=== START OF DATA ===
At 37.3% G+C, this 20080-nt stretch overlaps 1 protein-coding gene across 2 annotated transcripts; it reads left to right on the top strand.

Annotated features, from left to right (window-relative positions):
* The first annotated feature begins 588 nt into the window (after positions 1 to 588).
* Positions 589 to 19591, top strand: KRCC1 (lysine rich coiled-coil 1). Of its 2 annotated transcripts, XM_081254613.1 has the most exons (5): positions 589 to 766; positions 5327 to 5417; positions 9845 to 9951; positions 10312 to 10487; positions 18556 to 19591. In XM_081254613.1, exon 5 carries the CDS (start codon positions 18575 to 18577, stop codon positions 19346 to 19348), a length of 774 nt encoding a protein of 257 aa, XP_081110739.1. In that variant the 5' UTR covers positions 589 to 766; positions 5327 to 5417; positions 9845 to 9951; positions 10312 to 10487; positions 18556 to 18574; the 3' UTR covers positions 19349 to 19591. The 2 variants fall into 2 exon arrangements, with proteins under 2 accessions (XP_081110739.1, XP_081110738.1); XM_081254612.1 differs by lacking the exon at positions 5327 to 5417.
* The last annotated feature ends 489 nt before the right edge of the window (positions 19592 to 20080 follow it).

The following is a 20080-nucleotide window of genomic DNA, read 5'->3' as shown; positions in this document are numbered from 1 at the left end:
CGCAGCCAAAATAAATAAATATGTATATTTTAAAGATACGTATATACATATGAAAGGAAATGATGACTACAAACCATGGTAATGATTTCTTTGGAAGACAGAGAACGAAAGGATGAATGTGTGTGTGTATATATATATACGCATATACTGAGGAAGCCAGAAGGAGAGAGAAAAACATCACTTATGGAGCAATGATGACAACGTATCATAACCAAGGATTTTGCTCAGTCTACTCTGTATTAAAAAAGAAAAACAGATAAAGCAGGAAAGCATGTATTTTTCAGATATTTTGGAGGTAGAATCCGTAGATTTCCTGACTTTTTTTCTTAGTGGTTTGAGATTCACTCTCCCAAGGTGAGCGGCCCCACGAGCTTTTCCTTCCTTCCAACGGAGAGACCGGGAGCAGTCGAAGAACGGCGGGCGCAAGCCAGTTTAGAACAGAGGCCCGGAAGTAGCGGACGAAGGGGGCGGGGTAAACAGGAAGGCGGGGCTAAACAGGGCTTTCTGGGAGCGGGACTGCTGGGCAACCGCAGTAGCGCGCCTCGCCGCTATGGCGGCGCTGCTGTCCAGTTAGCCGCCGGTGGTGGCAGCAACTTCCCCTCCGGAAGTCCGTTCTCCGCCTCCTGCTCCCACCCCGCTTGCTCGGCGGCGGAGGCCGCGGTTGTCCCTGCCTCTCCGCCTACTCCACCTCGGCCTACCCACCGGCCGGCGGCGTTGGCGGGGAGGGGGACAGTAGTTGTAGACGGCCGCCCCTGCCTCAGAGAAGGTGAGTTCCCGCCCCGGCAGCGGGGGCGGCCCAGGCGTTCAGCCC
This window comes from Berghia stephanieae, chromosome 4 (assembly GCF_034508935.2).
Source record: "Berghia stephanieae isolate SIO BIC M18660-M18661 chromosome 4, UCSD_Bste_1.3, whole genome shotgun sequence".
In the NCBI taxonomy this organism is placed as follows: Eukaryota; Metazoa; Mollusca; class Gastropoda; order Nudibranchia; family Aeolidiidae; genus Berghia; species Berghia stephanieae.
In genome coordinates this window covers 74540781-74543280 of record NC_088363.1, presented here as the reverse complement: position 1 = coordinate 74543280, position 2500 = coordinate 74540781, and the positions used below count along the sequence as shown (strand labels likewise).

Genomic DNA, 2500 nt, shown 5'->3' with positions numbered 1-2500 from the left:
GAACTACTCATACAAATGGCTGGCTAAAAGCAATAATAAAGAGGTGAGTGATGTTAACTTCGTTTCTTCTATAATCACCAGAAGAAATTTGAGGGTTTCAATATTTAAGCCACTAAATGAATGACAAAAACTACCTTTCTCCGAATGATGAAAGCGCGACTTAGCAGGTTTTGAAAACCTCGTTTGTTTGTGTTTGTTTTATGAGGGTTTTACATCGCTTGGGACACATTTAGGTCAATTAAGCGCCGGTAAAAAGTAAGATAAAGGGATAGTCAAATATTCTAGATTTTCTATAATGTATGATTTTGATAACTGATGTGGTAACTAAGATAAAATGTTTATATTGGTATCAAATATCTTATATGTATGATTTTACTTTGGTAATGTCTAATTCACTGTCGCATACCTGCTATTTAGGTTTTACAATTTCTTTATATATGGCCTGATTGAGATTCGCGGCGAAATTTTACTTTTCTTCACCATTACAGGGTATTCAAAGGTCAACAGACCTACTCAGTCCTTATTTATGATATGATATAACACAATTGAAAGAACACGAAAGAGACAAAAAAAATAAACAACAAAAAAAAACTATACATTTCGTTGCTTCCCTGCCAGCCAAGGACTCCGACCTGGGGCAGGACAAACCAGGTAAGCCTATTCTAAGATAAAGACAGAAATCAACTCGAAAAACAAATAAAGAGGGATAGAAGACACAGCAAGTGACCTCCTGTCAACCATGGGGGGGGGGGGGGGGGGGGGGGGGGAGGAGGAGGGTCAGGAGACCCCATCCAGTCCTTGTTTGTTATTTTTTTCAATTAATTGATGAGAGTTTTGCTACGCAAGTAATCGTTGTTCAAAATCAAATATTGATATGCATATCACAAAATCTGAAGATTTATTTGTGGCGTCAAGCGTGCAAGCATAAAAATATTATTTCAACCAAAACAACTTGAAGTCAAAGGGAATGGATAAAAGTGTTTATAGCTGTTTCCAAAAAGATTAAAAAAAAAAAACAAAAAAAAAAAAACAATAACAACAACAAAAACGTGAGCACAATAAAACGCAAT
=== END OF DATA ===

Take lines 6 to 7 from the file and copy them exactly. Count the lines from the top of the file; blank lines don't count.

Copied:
The following is a 20080-nucleotide window of genomic DNA, read 5'->3' as shown; positions in this document are numbered from 1 at the left end:
CGCAGCCAAAATAAATAAATATGTATATTTTAAAGATACGTATATACATATGAAAGGAAATGATGACTACAAACCATGGTAATGATTTCTTTGGAAGACAGAGAACGAAAGGATGAATGTGTGTGTGTATATATATATACGCATATACTGAGGAAGCCAGAAGGAGAGAGAAAAACATCACTTATGGAGCAATGATGACAACGTATCATAACCAAGGATTTTGCTCAGTCTACTCTGTATTAAAAAAGAAAAACAGATAAAGCAGGAAAGCATGTATTTTTCAGATATTTTGGAGGTAGAATCCGTAGATTTCCTGACTTTTTTTCTTAGTGGTTTGAGATTCACTCTCCCAAGGTGAGCGGCCCCACGAGCTTTTCCTTCCTTCCAACGGAGAGACCGGGAGCAGTCGAAGAACGGCGGGCGCAAGCCAGTTTAGAACAGAGGCCCGGAAGTAGCGGACGAAGGGGGCGGGGTAAACAGGAAGGCGGGGCTAAACAGGGCTTTCTGGGAGCGGGACTGCTGGGCAACCGCAGTAGCGCGCCTCGCCGCTATGGCGGCGCTGCTGTCCAGTTAGCCGCCGGTGGTGGCAGCAACTTCCCCTCCGGAAGTCCGTTCTCCGCCTCCTGCTCCCACCCCGCTTGCTCGGCGGCGGAGGCCGCGGTTGTCCCTGCCTCTCCGCCTACTCCACCTCGGCCTACCCACCGGCCGGCGGCGTTGGCGGGGAGGGGGACAGTAGTTGTAGACGGCCGCCCCTGCCTCAGAGAAGGTGAGTTCCCGCCCCGGCAGCGGGGGCGGCCCAGGCGTTCAGCCC